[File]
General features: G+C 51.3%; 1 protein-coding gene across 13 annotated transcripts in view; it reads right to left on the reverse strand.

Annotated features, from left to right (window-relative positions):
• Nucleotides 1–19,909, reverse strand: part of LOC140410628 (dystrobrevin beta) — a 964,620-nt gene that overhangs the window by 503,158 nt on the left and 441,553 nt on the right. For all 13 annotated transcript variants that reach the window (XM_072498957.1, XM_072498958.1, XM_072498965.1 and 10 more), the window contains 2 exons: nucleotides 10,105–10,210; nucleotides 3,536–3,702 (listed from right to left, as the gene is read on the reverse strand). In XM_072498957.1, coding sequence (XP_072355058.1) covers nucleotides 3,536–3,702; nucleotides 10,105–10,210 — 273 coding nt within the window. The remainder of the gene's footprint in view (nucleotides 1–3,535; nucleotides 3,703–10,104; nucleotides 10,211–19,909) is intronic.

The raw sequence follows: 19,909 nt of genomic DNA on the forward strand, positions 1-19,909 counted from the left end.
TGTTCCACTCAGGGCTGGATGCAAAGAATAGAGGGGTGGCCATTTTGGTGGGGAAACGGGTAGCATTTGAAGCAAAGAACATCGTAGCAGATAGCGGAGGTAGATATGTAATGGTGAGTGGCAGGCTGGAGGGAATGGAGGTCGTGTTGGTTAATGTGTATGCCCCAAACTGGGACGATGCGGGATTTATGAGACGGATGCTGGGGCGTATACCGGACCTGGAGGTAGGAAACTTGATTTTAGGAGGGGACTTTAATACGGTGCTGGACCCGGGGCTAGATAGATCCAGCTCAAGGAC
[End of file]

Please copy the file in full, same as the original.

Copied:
General features: G+C 51.3%; 1 protein-coding gene across 13 annotated transcripts in view; it reads right to left on the reverse strand.

Annotated features, from left to right (window-relative positions):
• Nucleotides 1–19,909, reverse strand: part of LOC140410628 (dystrobrevin beta) — a 964,620-nt gene that overhangs the window by 503,158 nt on the left and 441,553 nt on the right. For all 13 annotated transcript variants that reach the window (XM_072498957.1, XM_072498958.1, XM_072498965.1 and 10 more), the window contains 2 exons: nucleotides 10,105–10,210; nucleotides 3,536–3,702 (listed from right to left, as the gene is read on the reverse strand). In XM_072498957.1, coding sequence (XP_072355058.1) covers nucleotides 3,536–3,702; nucleotides 10,105–10,210 — 273 coding nt within the window. The remainder of the gene's footprint in view (nucleotides 1–3,535; nucleotides 3,703–10,104; nucleotides 10,211–19,909) is intronic.

The raw sequence follows: 19,909 nt of genomic DNA on the forward strand, positions 1-19,909 counted from the left end.
TGTTCCACTCAGGGCTGGATGCAAAGAATAGAGGGGTGGCCATTTTGGTGGGGAAACGGGTAGCATTTGAAGCAAAGAACATCGTAGCAGATAGCGGAGGTAGATATGTAATGGTGAGTGGCAGGCTGGAGGGAATGGAGGTCGTGTTGGTTAATGTGTATGCCCCAAACTGGGACGATGCGGGATTTATGAGACGGATGCTGGGGCGTATACCGGACCTGGAGGTAGGAAACTTGATTTTAGGAGGGGACTTTAATACGGTGCTGGACCCGGGGCTAGATAGATCCAGCTCAAGGAC